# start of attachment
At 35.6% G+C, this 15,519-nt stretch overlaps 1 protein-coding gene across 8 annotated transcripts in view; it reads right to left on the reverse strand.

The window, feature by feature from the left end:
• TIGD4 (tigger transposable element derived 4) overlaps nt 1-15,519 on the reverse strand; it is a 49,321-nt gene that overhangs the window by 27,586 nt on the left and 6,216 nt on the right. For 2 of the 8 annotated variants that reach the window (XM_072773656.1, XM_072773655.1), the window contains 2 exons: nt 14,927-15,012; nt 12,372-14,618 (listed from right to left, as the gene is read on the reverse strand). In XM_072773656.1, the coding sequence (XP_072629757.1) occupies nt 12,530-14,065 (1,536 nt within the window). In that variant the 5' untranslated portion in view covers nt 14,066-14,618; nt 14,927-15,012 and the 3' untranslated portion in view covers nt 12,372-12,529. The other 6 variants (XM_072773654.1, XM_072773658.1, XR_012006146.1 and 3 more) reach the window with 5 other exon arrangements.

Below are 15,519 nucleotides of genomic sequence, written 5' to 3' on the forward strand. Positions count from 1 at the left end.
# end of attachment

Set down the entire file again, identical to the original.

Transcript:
At 35.6% G+C, this 15,519-nt stretch overlaps 1 protein-coding gene across 8 annotated transcripts in view; it reads right to left on the reverse strand.

The window, feature by feature from the left end:
• TIGD4 (tigger transposable element derived 4) overlaps nt 1-15,519 on the reverse strand; it is a 49,321-nt gene that overhangs the window by 27,586 nt on the left and 6,216 nt on the right. For 2 of the 8 annotated variants that reach the window (XM_072773656.1, XM_072773655.1), the window contains 2 exons: nt 14,927-15,012; nt 12,372-14,618 (listed from right to left, as the gene is read on the reverse strand). In XM_072773656.1, the coding sequence (XP_072629757.1) occupies nt 12,530-14,065 (1,536 nt within the window). In that variant the 5' untranslated portion in view covers nt 14,066-14,618; nt 14,927-15,012 and the 3' untranslated portion in view covers nt 12,372-12,529. The other 6 variants (XM_072773654.1, XM_072773658.1, XR_012006146.1 and 3 more) reach the window with 5 other exon arrangements.

Below are 15,519 nucleotides of genomic sequence, written 5' to 3' on the forward strand. Positions count from 1 at the left end.